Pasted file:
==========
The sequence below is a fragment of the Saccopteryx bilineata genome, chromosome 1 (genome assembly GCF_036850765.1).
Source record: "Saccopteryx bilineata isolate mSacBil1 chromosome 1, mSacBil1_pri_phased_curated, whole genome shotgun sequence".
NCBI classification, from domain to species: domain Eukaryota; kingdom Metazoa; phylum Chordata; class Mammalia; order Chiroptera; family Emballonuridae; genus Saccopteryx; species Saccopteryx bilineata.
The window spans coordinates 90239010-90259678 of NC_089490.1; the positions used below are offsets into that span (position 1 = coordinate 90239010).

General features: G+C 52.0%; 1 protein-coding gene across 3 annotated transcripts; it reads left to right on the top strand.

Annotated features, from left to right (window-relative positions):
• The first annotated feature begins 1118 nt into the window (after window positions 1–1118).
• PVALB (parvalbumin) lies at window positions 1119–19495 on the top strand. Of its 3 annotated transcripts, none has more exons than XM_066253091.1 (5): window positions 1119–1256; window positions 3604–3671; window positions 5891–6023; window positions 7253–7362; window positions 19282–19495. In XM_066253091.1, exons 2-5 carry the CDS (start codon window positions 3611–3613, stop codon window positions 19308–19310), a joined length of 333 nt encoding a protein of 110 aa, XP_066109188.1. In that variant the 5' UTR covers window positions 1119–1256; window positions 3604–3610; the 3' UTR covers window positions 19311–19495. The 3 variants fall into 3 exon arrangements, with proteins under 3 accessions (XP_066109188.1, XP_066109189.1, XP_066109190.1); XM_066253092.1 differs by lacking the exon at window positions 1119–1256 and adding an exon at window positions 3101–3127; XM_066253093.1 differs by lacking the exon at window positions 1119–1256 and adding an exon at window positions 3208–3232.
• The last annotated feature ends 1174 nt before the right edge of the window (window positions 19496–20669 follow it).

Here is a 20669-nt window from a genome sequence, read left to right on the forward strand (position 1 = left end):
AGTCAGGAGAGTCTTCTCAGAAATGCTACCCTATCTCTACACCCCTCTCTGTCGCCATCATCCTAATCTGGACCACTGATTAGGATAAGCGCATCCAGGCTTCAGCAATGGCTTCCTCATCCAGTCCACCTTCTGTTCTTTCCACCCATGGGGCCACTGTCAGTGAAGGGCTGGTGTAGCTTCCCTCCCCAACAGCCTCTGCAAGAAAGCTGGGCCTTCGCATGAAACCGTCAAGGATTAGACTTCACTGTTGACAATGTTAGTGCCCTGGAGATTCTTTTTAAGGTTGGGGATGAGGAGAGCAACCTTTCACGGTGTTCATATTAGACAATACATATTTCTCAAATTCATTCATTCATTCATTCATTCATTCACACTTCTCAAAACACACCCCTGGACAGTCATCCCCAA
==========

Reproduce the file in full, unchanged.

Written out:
The sequence below is a fragment of the Saccopteryx bilineata genome, chromosome 1 (genome assembly GCF_036850765.1).
Source record: "Saccopteryx bilineata isolate mSacBil1 chromosome 1, mSacBil1_pri_phased_curated, whole genome shotgun sequence".
NCBI classification, from domain to species: domain Eukaryota; kingdom Metazoa; phylum Chordata; class Mammalia; order Chiroptera; family Emballonuridae; genus Saccopteryx; species Saccopteryx bilineata.
The window spans coordinates 90239010-90259678 of NC_089490.1; the positions used below are offsets into that span (position 1 = coordinate 90239010).

General features: G+C 52.0%; 1 protein-coding gene across 3 annotated transcripts; it reads left to right on the top strand.

Annotated features, from left to right (window-relative positions):
• The first annotated feature begins 1118 nt into the window (after window positions 1–1118).
• PVALB (parvalbumin) lies at window positions 1119–19495 on the top strand. Of its 3 annotated transcripts, none has more exons than XM_066253091.1 (5): window positions 1119–1256; window positions 3604–3671; window positions 5891–6023; window positions 7253–7362; window positions 19282–19495. In XM_066253091.1, exons 2-5 carry the CDS (start codon window positions 3611–3613, stop codon window positions 19308–19310), a joined length of 333 nt encoding a protein of 110 aa, XP_066109188.1. In that variant the 5' UTR covers window positions 1119–1256; window positions 3604–3610; the 3' UTR covers window positions 19311–19495. The 3 variants fall into 3 exon arrangements, with proteins under 3 accessions (XP_066109188.1, XP_066109189.1, XP_066109190.1); XM_066253092.1 differs by lacking the exon at window positions 1119–1256 and adding an exon at window positions 3101–3127; XM_066253093.1 differs by lacking the exon at window positions 1119–1256 and adding an exon at window positions 3208–3232.
• The last annotated feature ends 1174 nt before the right edge of the window (window positions 19496–20669 follow it).

Here is a 20669-nt window from a genome sequence, read left to right on the forward strand (position 1 = left end):
AGTCAGGAGAGTCTTCTCAGAAATGCTACCCTATCTCTACACCCCTCTCTGTCGCCATCATCCTAATCTGGACCACTGATTAGGATAAGCGCATCCAGGCTTCAGCAATGGCTTCCTCATCCAGTCCACCTTCTGTTCTTTCCACCCATGGGGCCACTGTCAGTGAAGGGCTGGTGTAGCTTCCCTCCCCAACAGCCTCTGCAAGAAAGCTGGGCCTTCGCATGAAACCGTCAAGGATTAGACTTCACTGTTGACAATGTTAGTGCCCTGGAGATTCTTTTTAAGGTTGGGGATGAGGAGAGCAACCTTTCACGGTGTTCATATTAGACAATACATATTTCTCAAATTCATTCATTCATTCATTCATTCATTCACACTTCTCAAAACACACCCCTGGACAGTCATCCCCAA